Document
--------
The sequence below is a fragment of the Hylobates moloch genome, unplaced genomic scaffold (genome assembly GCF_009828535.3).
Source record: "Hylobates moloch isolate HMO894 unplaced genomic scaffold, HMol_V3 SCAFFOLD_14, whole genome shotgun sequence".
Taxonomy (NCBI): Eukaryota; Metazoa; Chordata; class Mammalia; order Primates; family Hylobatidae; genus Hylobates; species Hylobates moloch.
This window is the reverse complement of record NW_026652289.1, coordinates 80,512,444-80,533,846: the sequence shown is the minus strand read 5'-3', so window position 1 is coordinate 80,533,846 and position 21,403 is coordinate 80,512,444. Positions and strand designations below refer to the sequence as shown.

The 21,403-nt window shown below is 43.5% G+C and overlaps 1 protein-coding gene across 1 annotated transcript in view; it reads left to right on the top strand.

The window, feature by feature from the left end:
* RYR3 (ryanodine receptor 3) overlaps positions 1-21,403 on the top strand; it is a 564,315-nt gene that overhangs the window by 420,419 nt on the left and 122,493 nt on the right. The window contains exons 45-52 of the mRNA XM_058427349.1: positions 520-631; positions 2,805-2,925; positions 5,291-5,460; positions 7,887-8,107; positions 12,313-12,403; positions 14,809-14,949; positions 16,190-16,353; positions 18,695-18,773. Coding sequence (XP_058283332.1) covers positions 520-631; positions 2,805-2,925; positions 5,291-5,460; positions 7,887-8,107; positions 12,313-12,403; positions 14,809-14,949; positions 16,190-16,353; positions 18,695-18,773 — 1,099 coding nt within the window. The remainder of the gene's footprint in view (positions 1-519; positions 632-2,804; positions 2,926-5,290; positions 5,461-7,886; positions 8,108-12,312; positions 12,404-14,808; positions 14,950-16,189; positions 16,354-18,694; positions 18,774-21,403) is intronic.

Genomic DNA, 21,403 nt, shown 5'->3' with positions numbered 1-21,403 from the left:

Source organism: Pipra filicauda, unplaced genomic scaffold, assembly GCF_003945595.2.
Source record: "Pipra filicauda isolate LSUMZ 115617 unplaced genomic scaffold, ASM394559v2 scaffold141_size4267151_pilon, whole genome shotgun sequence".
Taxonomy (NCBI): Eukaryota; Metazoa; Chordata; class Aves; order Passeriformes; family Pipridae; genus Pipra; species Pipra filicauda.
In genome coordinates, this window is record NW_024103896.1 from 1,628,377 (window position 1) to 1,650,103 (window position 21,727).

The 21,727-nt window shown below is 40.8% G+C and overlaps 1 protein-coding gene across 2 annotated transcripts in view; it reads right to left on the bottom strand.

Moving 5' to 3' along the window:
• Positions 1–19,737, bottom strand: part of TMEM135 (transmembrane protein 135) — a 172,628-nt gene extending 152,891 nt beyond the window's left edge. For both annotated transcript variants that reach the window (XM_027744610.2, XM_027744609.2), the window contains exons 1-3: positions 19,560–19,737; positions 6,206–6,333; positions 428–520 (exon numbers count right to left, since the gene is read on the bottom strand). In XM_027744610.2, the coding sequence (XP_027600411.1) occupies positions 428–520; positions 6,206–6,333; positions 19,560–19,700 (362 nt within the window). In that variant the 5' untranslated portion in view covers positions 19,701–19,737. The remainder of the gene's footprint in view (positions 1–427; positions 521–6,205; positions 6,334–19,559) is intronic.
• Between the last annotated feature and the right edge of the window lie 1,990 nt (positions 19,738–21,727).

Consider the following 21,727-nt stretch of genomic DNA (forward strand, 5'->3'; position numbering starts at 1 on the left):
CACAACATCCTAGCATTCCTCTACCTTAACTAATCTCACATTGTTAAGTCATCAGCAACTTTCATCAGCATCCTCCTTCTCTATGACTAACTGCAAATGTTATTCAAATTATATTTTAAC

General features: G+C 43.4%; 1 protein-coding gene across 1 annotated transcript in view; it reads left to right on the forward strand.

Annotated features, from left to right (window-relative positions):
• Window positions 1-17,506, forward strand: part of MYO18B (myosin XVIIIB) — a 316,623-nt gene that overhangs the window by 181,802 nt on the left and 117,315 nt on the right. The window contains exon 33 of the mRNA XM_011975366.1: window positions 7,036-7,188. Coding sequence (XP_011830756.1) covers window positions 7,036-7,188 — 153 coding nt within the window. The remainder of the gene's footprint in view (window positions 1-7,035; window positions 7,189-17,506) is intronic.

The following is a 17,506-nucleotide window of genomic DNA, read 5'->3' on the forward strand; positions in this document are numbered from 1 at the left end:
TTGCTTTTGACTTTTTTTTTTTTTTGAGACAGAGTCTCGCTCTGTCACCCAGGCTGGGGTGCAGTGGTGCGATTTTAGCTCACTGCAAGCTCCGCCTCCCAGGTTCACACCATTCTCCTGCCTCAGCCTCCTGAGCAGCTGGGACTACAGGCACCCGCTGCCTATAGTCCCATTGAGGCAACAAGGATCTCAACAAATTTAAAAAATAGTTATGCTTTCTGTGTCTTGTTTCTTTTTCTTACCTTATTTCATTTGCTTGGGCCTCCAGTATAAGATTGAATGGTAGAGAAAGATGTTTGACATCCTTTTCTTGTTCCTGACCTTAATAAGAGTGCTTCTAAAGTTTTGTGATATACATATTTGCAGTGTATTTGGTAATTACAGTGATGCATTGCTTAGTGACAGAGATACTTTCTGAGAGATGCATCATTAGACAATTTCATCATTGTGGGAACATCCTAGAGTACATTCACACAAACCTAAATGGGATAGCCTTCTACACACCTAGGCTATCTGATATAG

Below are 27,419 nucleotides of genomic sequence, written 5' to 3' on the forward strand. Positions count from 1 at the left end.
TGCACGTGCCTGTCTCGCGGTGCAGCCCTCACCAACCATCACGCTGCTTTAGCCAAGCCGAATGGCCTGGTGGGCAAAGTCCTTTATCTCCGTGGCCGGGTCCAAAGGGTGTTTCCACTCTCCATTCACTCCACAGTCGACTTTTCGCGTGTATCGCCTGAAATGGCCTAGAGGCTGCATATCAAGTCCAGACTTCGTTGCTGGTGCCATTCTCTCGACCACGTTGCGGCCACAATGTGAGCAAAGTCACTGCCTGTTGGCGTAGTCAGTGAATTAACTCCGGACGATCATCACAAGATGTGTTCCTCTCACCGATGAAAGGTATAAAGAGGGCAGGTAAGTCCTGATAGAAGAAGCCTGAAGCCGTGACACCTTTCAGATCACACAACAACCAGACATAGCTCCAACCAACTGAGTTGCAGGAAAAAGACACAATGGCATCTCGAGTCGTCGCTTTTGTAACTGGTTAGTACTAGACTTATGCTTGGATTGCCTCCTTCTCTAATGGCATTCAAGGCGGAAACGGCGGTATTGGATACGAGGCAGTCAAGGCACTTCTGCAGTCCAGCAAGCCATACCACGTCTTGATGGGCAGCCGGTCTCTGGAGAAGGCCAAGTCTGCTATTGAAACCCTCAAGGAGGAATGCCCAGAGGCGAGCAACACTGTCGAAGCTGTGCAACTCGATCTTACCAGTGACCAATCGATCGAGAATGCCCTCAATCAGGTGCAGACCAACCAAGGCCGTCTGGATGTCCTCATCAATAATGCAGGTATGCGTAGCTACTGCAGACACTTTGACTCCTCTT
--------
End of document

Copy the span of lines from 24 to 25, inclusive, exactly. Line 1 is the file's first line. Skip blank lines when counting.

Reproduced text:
Below are 27,419 nucleotides of genomic sequence, written 5' to 3' on the forward strand. Positions count from 1 at the left end.
TGCACGTGCCTGTCTCGCGGTGCAGCCCTCACCAACCATCACGCTGCTTTAGCCAAGCCGAATGGCCTGGTGGGCAAAGTCCTTTATCTCCGTGGCCGGGTCCAAAGGGTGTTTCCACTCTCCATTCACTCCACAGTCGACTTTTCGCGTGTATCGCCTGAAATGGCCTAGAGGCTGCATATCAAGTCCAGACTTCGTTGCTGGTGCCATTCTCTCGACCACGTTGCGGCCACAATGTGAGCAAAGTCACTGCCTGTTGGCGTAGTCAGTGAATTAACTCCGGACGATCATCACAAGATGTGTTCCTCTCACCGATGAAAGGTATAAAGAGGGCAGGTAAGTCCTGATAGAAGAAGCCTGAAGCCGTGACACCTTTCAGATCACACAACAACCAGACATAGCTCCAACCAACTGAGTTGCAGGAAAAAGACACAATGGCATCTCGAGTCGTCGCTTTTGTAACTGGTTAGTACTAGACTTATGCTTGGATTGCCTCCTTCTCTAATGGCATTCAAGGCGGAAACGGCGGTATTGGATACGAGGCAGTCAAGGCACTTCTGCAGTCCAGCAAGCCATACCACGTCTTGATGGGCAGCCGGTCTCTGGAGAAGGCCAAGTCTGCTATTGAAACCCTCAAGGAGGAATGCCCAGAGGCGAGCAACACTGTCGAAGCTGTGCAACTCGATCTTACCAGTGACCAATCGATCGAGAATGCCCTCAATCAGGTGCAGACCAACCAAGGCCGTCTGGATGTCCTCATCAATAATGCAGGTATGCGTAGCTACTGCAGACACTTTGACTCCTCTT